peterson

 

From The Pastor

“When I became a pastor, I resolved on a double focus for keeping my vocation on track: worship and community. At this point in my ‘long obedience,’ that resolve had been thoroughly tested and had developed an extensive root system. It had to if it were to survive. The religious culture of America that I was surrounded with dismayed me on both counts. Worship had been degraded into entertainment. And community had been depersonalized into programs.”

“By the time I arrived on the scene as a pastor, the American church had reinterpreted the worship of God as an activity for religious consumers. Entertainment, cheerleading, and manipulation were conspicuous in high places. American worship was conceived as a public-relations campaign for Jesus and the angels. Worship had been cheapened into a commodity marketed by using tried-and-true advertising techniques. If so-called worshippers didn’t get ‘anything out of it,’ there had been no worship worth coming back for. Instead of calling people to worship God, pastors all over the country were inviting people to ‘have a worship experience.’ Worship was evaluated on the ‘consumer satisfaction scale’ of one to ten.”

“And community. The church as a community of faith formed by the Holy Spirit. Church in America was mostly understood by Christians and their pastors in terms of its function – what it did: build buildings, become ‘successful,’ change the neighborhood, launch mission projects, and create programs that would organize and motivate people to do these things. Programs, mostly programs. Programs had developed into the dominant methodology of ‘doing church.’ Far more attention was given to organizing and giving leadership to programs than anything else. But there is a problem here: a program is an abstraction and inherently nonpersonal. A program defines people in terms of what they do, not who they are. The more program, the less person. Church was understood not in terms of personal relationships and a personal God but in terms of ‘getting things done.’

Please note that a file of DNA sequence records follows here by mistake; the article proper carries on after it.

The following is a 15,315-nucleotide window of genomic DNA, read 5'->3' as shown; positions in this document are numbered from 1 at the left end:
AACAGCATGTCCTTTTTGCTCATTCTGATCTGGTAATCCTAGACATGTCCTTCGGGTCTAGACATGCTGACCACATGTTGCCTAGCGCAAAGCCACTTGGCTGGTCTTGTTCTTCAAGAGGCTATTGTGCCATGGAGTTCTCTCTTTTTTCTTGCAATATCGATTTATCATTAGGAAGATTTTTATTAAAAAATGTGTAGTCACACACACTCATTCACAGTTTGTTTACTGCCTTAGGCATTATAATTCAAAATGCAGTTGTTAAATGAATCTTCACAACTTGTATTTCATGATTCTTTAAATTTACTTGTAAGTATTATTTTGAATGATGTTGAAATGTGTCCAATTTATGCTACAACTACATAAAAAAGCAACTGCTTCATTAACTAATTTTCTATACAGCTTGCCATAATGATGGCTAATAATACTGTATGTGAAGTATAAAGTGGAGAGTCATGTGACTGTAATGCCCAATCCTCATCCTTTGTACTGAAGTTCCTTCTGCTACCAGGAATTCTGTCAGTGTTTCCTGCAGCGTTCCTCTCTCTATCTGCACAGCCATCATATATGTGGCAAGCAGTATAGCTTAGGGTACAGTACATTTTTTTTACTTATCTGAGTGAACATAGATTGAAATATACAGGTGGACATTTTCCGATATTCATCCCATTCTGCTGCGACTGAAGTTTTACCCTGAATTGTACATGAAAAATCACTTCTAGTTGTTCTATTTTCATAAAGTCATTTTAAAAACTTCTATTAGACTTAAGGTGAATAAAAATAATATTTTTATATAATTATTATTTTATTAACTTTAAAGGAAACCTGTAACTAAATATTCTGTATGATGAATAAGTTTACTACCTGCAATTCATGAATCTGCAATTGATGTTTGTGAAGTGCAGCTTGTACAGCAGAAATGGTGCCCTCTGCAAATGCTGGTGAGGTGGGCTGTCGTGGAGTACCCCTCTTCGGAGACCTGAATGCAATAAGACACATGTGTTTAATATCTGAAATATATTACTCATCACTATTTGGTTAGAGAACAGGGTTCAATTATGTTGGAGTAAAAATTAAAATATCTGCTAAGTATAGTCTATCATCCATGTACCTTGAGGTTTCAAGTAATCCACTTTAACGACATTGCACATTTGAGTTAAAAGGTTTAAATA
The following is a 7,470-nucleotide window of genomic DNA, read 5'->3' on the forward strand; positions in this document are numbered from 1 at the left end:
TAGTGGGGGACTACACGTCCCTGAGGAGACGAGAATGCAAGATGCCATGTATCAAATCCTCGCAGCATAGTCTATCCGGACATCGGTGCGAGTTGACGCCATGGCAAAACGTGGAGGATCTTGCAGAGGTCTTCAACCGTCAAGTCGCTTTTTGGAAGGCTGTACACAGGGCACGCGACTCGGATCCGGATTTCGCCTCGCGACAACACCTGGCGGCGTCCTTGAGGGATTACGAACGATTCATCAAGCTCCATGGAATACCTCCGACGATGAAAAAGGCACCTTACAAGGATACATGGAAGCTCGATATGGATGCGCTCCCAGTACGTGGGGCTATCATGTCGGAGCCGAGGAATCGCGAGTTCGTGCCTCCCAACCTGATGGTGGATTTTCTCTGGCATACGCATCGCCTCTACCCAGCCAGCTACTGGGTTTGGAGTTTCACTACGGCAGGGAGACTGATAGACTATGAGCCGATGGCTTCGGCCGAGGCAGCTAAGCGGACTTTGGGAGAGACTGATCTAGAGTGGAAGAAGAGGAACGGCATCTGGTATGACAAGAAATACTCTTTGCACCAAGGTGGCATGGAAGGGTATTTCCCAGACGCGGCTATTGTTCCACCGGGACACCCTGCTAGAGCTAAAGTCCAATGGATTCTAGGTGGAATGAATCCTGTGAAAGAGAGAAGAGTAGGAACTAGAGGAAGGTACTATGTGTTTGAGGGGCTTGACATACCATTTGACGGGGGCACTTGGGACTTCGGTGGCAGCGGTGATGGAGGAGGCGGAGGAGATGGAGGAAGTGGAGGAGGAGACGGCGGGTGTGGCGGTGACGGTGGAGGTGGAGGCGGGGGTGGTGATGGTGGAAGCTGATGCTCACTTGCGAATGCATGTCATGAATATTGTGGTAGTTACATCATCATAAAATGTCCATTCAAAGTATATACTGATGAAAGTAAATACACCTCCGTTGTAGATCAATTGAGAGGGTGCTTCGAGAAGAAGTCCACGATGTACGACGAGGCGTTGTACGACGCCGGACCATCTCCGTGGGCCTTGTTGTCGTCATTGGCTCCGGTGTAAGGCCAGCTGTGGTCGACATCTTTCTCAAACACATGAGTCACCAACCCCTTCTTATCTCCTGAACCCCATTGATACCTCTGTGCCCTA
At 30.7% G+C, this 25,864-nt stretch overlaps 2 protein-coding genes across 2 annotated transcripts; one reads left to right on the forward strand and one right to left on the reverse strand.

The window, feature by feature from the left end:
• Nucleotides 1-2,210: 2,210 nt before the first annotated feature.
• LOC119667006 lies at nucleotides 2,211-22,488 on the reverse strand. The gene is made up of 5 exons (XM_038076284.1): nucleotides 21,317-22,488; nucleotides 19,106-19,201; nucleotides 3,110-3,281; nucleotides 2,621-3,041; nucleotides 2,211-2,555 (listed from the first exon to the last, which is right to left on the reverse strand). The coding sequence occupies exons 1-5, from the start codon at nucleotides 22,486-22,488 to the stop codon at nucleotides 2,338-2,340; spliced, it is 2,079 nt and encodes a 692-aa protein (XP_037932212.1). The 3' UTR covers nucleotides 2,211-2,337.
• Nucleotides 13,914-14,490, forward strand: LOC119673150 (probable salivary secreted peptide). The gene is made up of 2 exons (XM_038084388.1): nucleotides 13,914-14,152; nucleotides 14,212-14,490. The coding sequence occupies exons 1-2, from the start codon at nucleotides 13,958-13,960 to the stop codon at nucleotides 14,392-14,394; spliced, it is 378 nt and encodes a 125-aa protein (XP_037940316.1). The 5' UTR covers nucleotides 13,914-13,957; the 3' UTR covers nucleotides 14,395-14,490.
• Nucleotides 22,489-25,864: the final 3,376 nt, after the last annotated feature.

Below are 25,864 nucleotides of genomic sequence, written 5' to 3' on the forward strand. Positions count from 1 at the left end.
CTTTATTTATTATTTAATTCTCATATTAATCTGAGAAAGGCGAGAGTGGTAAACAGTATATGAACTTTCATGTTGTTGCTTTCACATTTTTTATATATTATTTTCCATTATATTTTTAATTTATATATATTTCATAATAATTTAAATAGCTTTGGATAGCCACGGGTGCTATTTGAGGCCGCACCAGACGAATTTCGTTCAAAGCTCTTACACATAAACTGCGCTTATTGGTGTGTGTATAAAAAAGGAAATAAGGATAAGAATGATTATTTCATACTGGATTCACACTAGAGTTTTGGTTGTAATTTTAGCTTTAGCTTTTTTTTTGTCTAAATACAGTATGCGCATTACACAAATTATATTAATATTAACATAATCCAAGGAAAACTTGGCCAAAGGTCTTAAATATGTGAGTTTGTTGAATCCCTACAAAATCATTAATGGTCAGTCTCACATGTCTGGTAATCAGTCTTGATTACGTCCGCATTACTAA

“This struck me as violation of the inherent personal dignity of souls. The abstraction of a programmatic approach to men and women, however well-meaning, atrophied the relational and replaced it with the pragmatic. Treating souls for whom Christ died as numbers or projects or resources seemed to me something like a sin against the Holy Spirit. I wanted to develop a congregation in which relationships were primary, a household of hospitality. A community in which men and women would be known primarily by name, not by function. I knew this wouldn’t be easy, and it wasn’t. The programmatic methodology was epidemic in the American church.”

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